My first glimpse of Kalahe House; I'm already charmed.
My first glimpse of Kalahe House. I’m already charmed.

If you’re looking for seclusion, Kalahe House has it in spades. As I write this at the dining room table, night has fallen and the grand wooden doors that line three walls of the room are open to the woods and rice paddy that surround the property on all sides. I can’t see a single artificial light but the ones in sconces around the room, and the only sounds are those of monkeys, frogs, and insects performing their nightly concert. It’s hard to believe this sanctuary is only a fifteen minute tuktuk ride from Galle’s busy (but extremely charming) Dutch fort.

The sunny living and dining wing of Kalahe House. I may have lost track of the amount of time I spent sitting here with a pot of tea, daydreaming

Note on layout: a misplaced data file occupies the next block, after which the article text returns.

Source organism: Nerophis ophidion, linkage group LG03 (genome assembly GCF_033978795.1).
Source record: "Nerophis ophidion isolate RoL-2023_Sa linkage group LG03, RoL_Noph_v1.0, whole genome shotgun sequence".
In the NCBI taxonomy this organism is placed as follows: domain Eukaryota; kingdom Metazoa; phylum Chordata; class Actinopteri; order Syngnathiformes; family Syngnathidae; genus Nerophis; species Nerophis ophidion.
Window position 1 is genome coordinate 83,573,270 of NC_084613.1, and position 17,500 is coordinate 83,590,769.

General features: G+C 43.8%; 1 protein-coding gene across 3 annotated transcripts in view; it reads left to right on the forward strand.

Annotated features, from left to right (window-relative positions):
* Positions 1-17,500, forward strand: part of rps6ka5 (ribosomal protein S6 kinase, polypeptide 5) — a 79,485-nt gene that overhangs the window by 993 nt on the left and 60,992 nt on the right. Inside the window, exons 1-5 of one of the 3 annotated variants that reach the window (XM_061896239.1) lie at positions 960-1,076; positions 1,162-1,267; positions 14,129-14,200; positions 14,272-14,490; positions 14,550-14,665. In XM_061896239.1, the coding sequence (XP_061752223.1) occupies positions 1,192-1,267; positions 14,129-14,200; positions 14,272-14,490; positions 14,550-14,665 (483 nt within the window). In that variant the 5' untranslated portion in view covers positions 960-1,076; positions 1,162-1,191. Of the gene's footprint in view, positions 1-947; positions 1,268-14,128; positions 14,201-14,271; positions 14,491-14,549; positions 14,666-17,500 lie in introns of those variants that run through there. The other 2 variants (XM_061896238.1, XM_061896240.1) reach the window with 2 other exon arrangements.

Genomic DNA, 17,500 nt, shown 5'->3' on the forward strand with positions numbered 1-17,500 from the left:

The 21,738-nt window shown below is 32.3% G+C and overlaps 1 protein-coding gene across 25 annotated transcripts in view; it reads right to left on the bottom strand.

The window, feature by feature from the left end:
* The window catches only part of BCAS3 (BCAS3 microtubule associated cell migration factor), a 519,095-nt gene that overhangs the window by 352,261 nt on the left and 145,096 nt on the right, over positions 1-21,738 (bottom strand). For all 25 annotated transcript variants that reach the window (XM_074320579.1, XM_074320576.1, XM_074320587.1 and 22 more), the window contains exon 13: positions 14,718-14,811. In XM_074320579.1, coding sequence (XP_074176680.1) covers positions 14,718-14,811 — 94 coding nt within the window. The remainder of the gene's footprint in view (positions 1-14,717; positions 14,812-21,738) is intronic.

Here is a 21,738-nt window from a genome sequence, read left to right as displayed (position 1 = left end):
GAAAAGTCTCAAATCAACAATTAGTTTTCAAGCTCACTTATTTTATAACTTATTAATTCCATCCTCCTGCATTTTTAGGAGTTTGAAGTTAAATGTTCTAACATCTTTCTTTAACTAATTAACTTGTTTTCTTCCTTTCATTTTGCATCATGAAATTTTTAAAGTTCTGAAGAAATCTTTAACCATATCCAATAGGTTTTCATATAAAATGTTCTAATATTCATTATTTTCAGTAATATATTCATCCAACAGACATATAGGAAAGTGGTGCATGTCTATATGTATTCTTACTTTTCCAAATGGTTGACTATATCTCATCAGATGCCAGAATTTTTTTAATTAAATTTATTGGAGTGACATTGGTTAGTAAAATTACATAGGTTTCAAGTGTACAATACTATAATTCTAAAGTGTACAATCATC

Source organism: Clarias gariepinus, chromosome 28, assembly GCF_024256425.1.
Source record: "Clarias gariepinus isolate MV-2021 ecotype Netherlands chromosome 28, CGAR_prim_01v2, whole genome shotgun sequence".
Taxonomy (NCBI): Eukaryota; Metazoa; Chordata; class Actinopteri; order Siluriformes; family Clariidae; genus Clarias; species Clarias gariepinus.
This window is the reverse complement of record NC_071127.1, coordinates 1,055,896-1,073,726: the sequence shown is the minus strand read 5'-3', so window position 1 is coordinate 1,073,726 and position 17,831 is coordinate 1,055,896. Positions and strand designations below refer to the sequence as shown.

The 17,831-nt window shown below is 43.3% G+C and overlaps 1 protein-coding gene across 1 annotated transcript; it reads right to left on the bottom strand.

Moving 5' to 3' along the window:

The sunny living and dining wing of Kalahe House. I may have lost track of the amount of time I spent sitting here with a pot of tea, daydreaming
A view of the surrounding rice paddy through the trees at Kalahe House
A view of the surrounding rice paddy through the trees

When I arrived at Kalahe House early this afternoon, I was met by the extremely efficient Prasanga, who takes care of everything from meals to massages (yes, they provide spa treatments as well. What better way to keep your creative juices flowing than a deep tissue massage under the flowering trees in the garden?)

Before I even managed to extricate myself from the taxi, Prasanga had seen my bags to my room and made afternoon tea appear on the living room table. Did I say efficient? I meant magical. Within minutes he had determined what I wanted for dinner and set off to the local market for fresh ingredients, leaving me to explore the beautiful house and grounds.

Exploring the gardens of Kalahe House
Exploring the gardens of Kalahe House
How gorgeous is this jackfruit tree?
How gorgeous is this jackfruit tree?